Sunday, September 07, 2008

Corned Beef

As mentioned in my last post we caught some lovely roasts on sale and decided to purchase several to make corned beef. The hardest part about making corned beef is the amount of time it takes for the meat to cure which is one week per inch of thickness. With an average sized roast that can take anywhere from3 to 6 weeks in the refrigerator to cure completely.

From my readings, the taste is more like the salted beef so popular along the Atlantic Coast than it is the stuff you buy in the store, which appears to be a liquid cured beef brisket. We've enjoyed our version with potatoes, cabbage, and even smoked to make a nice lunch meat. The beef does have to be rinsed well before using in your favourite recipe other wise it is very high in the sodium content.

Corned Beef Curing Powder
1 4-6 lb beef roast
5 Tbsp Morton's Tender Quick or similar curing salt
2 Tbsp Brown Sugar
1 Tbsp Black Pepper
1 tsp Paprika
1 tsp Garlic Powder
1 tsp Allspice
3 Tbsp pickling spice mix (optional)

Coat beef roast with powder and place in a sealed container, along with any leftover powder you may have, in the refrigerator. Leave to cure for one week per inch of thickness. A 6" round roast will take 6 weeks to cure. Once it is cured you can rinse and cook right away or freeze for later use.

We always prepare more more than one roast at a time so we coat the meat, place it individually into a Food Saver vacuum bag, and seal it being careful not to get any powder or juice in the heat seal. This allows us to place the roasts tightly in the refrigerator while letting them cure. As soon as they are cured they go right into the freezer as is. During the curing process the meat juices will blend with any dry powder left in the corners of the bag which will then leach into the meat.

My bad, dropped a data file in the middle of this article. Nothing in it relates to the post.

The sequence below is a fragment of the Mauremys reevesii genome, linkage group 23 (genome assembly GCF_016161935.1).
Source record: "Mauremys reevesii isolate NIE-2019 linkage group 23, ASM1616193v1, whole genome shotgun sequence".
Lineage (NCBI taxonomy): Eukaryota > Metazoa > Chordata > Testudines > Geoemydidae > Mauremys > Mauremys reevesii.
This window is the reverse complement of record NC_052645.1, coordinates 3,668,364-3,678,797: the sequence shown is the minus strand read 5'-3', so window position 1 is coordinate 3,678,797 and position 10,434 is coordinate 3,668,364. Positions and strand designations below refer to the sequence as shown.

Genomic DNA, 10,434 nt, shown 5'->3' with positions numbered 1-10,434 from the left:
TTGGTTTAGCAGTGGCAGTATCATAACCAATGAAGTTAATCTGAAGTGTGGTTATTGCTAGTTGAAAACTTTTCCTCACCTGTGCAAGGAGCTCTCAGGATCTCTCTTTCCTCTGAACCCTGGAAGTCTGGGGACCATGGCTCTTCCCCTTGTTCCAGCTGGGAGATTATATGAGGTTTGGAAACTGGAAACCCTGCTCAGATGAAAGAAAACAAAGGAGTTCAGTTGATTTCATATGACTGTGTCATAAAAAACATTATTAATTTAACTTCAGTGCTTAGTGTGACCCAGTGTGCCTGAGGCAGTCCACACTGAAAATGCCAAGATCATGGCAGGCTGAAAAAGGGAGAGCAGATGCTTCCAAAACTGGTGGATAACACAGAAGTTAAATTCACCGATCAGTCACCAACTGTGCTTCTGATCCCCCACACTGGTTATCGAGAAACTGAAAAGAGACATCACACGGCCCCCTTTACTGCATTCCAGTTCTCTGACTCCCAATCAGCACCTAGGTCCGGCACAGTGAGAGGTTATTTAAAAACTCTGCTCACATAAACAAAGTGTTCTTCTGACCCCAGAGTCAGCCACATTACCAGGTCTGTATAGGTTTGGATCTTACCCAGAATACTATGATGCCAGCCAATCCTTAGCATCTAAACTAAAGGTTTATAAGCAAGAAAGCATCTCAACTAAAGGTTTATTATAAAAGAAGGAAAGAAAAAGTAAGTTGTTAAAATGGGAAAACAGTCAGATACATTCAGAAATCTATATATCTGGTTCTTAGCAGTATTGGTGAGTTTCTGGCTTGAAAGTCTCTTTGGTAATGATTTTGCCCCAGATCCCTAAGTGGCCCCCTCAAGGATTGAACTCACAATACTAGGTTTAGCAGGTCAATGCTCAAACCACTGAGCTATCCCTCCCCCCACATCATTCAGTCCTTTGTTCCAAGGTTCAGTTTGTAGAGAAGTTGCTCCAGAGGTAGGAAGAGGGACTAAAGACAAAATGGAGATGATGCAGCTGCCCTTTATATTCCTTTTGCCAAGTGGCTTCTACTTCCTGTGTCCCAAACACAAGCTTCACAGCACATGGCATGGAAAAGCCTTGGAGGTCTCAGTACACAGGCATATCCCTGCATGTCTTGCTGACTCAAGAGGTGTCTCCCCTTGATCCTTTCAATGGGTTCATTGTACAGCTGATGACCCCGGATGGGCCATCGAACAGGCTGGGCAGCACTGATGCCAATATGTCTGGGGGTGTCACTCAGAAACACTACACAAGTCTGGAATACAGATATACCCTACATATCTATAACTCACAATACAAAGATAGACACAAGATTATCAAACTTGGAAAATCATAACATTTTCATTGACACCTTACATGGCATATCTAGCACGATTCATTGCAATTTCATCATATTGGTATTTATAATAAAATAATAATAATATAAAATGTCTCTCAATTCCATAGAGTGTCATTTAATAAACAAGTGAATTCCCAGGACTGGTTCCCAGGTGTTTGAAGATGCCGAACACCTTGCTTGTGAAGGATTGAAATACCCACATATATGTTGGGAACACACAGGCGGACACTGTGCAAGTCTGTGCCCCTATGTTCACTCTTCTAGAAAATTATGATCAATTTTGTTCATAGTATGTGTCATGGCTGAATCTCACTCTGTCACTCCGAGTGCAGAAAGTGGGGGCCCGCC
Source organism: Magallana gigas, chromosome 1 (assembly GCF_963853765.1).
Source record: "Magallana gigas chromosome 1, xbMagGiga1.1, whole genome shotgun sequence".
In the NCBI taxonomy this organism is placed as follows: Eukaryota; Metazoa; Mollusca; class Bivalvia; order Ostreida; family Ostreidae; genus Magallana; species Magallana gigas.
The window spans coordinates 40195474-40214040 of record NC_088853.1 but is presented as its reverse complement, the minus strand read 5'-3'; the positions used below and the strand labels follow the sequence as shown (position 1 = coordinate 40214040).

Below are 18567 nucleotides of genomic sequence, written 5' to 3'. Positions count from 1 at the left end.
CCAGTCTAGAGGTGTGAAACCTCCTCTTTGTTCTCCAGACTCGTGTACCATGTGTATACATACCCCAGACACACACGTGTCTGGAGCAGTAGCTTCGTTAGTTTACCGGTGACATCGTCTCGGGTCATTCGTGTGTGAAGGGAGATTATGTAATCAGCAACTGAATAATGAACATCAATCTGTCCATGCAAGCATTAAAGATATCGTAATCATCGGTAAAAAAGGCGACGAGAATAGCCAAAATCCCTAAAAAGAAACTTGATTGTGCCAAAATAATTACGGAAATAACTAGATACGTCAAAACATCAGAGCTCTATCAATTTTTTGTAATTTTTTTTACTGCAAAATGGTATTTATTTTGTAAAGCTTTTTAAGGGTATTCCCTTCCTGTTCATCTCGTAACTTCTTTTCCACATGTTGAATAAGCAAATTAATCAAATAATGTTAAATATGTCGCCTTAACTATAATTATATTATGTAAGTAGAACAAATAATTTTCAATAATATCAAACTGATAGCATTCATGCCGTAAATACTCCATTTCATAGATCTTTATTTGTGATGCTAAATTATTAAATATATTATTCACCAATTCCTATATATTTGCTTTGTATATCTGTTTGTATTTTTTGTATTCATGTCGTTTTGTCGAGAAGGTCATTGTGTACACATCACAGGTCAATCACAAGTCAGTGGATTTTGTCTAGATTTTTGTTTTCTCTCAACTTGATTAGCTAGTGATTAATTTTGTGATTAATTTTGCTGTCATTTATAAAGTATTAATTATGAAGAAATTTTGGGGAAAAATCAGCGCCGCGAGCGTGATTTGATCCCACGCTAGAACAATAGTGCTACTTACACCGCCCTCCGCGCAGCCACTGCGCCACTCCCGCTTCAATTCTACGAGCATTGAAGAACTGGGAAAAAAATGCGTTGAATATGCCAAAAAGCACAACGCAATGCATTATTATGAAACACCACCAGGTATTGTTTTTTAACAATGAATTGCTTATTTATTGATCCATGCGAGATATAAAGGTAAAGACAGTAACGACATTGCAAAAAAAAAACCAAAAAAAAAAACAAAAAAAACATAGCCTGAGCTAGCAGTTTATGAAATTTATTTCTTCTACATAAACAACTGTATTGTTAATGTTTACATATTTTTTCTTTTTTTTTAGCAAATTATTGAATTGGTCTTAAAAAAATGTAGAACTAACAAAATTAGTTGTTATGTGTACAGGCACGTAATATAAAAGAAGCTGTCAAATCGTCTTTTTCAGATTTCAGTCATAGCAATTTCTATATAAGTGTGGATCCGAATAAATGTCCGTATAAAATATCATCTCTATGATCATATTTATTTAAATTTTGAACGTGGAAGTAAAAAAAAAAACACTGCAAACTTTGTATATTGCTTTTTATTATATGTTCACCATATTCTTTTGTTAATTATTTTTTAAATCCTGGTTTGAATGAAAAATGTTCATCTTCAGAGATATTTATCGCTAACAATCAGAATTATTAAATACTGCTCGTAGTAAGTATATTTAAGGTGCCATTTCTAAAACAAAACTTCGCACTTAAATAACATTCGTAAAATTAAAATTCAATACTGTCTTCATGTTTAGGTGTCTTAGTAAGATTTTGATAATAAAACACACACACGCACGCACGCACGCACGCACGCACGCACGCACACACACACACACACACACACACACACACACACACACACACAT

Anonymous said...


You will have to let us know how your corned beef turned out. I love corned beef but never tried to make any.


Dee said...

This isn't the first time we've tried this recipe. Last year we did up three roasts and loved it. We used the first for Corned Beef & Cabbage, which is when we learned you have to rinse the roast or it will be to salty. The second we used to make corned beef hash which was very tasty. The last we smoked and sliced into lunch meat, which was also very tasy.

The curing salt is a tad difficult to find around here so I may have to order a case from Morton's Salt company in the US.